For:Analyze energy consumption and manage own energy production.

Examples: node.energy, Greentrax


For:Collective platforms for sustainable raw material procurement and digitize purchasing processes.

Examples: Cyrkl, cirplus

⁠Product design & Life cycle analysis

For:Analyze ecological footprint and life cycles of products and design more sustainably.

Examples: ecochain, Makersite


OMR Reviews has recently added its own category for Sustainability Management. There, you will find many more tools that simplify your sustainability management in various areas. In the overview, you can filter the tools by ratings and company size (small business, middle market, enterprise).

Each software has its own profile, explaining the purpose of the tool. Of course, the sustainability software can be rated in the usual OMR categories User-friendliness, fulfillment of requirements, Customer support and easy setup.

Since the category is still so new, most of the tools currently (June 2022) do not have any reviews. So check out the tools and if you are already using one of them, then write a review so others can learn from your experiences. Long live swarm intelligence :)

⁠Patience & Perseverance - the challenges of sustainability management

I think it has become clear by now that sustainability is not a goal, but a journey. And like any journey, this journey begins with the first step. So start, start running!

Yes, the path will become arduous. You will have to overcome many hurdles. Team members who do not participate, the general daily madness, acute crises and problems, little budget, to name just a few.

The good news: Thanks to your sustainable mindset, you are well prepared for all these challenges. Otherwise, it just takes patience and perseverance. Often the most sustainable option is not the one that solves the problem the fastest, but it does in the long term.

⁠What opportunities arise from good sustainability management?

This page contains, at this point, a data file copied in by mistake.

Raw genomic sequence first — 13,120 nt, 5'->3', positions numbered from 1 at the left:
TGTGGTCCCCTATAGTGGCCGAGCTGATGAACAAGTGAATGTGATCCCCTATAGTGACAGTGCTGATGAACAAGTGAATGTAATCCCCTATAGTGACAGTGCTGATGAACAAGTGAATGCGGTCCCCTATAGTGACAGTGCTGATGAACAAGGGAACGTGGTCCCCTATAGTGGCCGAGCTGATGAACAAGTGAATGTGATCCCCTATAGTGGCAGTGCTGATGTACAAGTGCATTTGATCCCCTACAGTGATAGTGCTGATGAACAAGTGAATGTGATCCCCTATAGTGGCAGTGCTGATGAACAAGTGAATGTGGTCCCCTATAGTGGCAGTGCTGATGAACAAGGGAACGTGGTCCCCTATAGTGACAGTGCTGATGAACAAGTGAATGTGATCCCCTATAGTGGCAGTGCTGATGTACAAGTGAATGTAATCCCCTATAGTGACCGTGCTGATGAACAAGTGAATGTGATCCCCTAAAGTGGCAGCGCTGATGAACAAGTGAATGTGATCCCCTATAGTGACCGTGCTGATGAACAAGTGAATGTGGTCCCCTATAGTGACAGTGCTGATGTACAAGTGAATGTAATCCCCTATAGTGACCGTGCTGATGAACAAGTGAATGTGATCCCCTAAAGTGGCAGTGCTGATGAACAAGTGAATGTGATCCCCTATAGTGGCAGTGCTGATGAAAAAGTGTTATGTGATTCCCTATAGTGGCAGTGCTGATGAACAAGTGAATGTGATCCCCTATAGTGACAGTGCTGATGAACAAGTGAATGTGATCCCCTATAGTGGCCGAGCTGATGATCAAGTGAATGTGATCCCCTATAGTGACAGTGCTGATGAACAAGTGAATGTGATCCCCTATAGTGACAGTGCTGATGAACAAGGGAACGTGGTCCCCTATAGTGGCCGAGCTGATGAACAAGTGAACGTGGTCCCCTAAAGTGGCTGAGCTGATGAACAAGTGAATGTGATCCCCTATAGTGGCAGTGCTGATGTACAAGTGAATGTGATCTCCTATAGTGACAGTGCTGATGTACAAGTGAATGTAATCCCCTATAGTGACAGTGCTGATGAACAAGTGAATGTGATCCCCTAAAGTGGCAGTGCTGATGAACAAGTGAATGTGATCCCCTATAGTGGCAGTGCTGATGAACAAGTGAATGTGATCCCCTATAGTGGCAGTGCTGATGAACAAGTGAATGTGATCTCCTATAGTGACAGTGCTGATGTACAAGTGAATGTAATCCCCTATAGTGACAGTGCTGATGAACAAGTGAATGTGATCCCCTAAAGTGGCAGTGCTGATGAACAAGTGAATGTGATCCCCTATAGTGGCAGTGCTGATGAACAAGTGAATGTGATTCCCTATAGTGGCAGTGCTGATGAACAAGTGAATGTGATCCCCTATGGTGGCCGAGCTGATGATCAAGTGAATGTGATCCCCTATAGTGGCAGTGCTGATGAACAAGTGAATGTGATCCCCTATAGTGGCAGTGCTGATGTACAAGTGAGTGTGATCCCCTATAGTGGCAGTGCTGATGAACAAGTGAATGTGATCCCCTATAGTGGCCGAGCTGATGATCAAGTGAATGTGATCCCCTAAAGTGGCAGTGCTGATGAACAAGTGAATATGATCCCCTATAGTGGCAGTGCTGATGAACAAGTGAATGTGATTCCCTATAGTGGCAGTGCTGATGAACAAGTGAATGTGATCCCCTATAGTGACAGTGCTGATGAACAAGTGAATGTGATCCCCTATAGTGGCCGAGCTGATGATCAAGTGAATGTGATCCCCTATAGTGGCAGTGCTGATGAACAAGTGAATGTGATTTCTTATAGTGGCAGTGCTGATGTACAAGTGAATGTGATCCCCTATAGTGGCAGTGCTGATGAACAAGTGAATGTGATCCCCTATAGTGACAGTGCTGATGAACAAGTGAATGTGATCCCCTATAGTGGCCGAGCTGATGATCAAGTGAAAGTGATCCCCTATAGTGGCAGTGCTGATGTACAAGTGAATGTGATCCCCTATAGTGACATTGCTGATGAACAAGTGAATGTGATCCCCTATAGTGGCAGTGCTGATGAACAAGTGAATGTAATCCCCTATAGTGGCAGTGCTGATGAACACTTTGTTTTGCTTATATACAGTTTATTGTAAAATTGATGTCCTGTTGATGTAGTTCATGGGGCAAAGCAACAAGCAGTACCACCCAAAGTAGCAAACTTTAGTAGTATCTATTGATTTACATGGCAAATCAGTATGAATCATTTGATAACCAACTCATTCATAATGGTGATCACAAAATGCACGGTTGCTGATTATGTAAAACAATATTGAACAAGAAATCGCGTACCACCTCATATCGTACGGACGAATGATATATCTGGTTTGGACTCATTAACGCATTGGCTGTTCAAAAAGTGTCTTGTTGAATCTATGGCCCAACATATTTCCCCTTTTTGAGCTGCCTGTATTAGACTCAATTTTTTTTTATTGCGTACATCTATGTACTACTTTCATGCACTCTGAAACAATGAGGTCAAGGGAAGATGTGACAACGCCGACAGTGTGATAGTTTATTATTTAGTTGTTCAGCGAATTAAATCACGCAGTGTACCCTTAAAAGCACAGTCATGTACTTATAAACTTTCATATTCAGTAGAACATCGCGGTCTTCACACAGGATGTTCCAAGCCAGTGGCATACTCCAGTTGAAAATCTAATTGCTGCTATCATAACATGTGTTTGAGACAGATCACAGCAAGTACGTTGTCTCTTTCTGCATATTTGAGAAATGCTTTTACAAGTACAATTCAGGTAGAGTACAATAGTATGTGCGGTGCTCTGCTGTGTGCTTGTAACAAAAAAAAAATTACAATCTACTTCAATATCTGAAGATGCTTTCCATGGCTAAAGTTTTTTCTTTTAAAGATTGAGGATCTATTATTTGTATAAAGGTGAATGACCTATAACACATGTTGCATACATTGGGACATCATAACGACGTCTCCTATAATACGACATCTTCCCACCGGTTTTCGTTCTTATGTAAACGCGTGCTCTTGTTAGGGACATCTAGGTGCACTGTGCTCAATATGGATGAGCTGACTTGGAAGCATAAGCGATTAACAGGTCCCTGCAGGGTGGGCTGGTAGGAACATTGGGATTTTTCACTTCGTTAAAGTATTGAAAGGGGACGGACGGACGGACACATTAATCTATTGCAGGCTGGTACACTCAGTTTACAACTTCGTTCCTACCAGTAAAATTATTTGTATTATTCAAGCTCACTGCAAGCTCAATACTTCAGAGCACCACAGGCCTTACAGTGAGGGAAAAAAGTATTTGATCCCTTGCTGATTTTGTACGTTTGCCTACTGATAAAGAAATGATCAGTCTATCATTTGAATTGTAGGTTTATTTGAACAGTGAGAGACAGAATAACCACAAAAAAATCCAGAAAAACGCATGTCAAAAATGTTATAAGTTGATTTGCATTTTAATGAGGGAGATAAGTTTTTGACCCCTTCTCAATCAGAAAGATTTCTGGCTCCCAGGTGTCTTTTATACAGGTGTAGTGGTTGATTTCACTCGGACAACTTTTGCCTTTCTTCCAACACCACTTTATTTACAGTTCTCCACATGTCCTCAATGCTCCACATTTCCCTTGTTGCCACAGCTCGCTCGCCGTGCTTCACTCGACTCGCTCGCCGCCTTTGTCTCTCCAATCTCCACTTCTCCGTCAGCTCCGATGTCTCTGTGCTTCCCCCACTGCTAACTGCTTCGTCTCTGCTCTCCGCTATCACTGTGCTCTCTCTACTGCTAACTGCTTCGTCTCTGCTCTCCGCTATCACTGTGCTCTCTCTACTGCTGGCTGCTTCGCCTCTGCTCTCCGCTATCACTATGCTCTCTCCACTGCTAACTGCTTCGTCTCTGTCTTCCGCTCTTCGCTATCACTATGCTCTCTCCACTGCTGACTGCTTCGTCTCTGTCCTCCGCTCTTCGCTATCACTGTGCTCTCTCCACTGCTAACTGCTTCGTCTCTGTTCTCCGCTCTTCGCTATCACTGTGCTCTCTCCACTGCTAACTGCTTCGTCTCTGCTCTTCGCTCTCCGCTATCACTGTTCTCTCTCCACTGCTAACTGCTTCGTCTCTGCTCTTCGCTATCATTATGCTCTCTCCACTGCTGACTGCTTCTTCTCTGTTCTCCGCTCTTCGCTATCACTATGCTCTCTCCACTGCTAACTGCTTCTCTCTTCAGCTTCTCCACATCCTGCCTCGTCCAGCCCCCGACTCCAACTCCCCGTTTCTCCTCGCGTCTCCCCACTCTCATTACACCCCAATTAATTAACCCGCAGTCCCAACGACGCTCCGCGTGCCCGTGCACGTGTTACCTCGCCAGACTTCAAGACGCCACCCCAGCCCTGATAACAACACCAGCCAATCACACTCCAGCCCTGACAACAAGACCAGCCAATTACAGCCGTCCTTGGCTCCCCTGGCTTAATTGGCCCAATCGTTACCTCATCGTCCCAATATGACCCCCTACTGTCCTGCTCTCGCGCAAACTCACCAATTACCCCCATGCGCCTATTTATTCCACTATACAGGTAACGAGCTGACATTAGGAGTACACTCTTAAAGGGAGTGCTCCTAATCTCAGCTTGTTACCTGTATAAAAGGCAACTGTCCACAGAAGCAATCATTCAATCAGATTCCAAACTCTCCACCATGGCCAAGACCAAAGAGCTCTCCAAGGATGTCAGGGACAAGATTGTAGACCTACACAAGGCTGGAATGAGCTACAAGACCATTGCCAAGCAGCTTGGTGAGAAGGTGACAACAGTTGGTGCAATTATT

One of the most important effects of sustainability management? You get to know and understand every facet of your company and your product. A supply chain analysis reveals internal and external relationships and dependencies. A life cycle analysis detects weak points in the product and production, just to name two examples.

All this provides important data that help you face challenges with a clear head. You know the regulating screws and know at which place you need to turn to achieve the desired result.

No wonder, then, that sustainability is an economic success factor: A meta-study (i.e., a study that examines bundled data from other studies) has shown that companies with strong sustainability management operate better and are therefore more profitable.

The determining success factors are diverse: Creative cost reduction, higher revenues, better customer retention, risk distribution, just to name a few.

I would like to go into one success factor in particular: Team bonding. In view of the shortage of skilled workers, I dare to say that sustainability is no longer a nice-to-have for companies. According to the latest study by XING, every fourth person is currently thinking about changing jobs. And since the pandemic started, every 10th person has changed jobs. Important reasons: The respondents miss the meaning in their job or desire a better work-life balance.